There is much recent talk of what our Prime Minister, Stephen Harper, may do (possibly today), regarding the abolition of the Senate. It will be interesting to see what Harper announces.
I am generally in favour of maintaining a reformed, elected red chamber, that will be politically responsive, where the current legislative body is not; however, I am surprised at how many who previously complained variously, that Harper should not have sought direction from the Supreme Court of Canada (“SCofC”) on this issue and who have repeatedly and consistently criticized each and every step the PM has taken to effect meaningful Senate reform, now cry that he has taken too long to deliver meaningful change.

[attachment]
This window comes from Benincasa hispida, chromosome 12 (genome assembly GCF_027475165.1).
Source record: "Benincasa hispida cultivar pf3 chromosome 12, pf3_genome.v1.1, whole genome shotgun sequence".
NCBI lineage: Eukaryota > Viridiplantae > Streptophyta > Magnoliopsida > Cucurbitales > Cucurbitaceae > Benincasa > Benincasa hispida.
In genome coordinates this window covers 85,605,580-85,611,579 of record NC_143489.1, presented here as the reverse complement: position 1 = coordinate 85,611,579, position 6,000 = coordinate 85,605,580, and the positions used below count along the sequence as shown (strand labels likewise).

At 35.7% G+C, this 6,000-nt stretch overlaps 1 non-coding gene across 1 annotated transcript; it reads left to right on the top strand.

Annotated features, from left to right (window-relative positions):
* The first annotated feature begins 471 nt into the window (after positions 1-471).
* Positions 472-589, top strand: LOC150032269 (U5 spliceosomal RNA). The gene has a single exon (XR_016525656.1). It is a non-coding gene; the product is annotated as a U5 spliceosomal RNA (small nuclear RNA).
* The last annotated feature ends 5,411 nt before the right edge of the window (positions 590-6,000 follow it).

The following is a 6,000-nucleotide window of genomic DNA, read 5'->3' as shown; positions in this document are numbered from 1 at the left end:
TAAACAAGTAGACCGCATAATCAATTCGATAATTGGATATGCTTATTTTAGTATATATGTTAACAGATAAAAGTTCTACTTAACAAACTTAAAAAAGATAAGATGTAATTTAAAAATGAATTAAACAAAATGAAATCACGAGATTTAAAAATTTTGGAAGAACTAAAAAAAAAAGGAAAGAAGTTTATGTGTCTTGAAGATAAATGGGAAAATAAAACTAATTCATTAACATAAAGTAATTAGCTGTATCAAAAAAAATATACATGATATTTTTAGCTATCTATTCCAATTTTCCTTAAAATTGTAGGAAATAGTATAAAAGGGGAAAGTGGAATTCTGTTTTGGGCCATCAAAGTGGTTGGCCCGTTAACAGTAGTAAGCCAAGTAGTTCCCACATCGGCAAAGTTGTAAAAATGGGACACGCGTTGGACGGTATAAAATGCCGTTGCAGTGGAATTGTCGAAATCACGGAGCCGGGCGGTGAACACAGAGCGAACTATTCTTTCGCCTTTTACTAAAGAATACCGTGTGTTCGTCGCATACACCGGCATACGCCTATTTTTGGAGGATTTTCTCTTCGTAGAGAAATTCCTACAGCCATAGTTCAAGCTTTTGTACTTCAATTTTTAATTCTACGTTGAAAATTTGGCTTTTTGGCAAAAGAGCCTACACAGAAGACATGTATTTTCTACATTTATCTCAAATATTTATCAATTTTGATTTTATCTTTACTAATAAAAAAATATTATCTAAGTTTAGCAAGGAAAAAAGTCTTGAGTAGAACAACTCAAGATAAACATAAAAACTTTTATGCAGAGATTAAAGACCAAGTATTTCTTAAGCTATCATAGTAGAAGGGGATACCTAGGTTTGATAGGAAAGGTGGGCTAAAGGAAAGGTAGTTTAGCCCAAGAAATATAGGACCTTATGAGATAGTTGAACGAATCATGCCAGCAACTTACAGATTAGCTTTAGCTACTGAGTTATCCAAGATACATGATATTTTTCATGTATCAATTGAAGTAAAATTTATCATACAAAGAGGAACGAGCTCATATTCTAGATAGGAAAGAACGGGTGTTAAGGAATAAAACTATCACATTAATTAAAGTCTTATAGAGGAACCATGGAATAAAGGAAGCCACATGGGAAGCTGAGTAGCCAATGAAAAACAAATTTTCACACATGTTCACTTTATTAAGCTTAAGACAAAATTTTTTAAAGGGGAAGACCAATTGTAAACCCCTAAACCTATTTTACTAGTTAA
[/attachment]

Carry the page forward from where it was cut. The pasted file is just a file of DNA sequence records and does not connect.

According to that very SCofC reference case, the Justices clearly stated: “As for Senate abolition, it requires the unanimous consent of the Senate, the House of Commons, and the legislative assemblies of all Canadian provinces.”.
As you may appreciate, that is an extraordinarily high standard, and one that we have seen previously, play out very badly. In essence, the amending formula provides a veto to each of the enumerated parties, which results in a formula that acts as a barrier to change.
What I am hopeful for, is a constitutionally valid, work -around to this amending impediment, and one that will achieve the goal stated above, namely: a reformed, elected red chamber, that will be politically responsive!
Time will tell.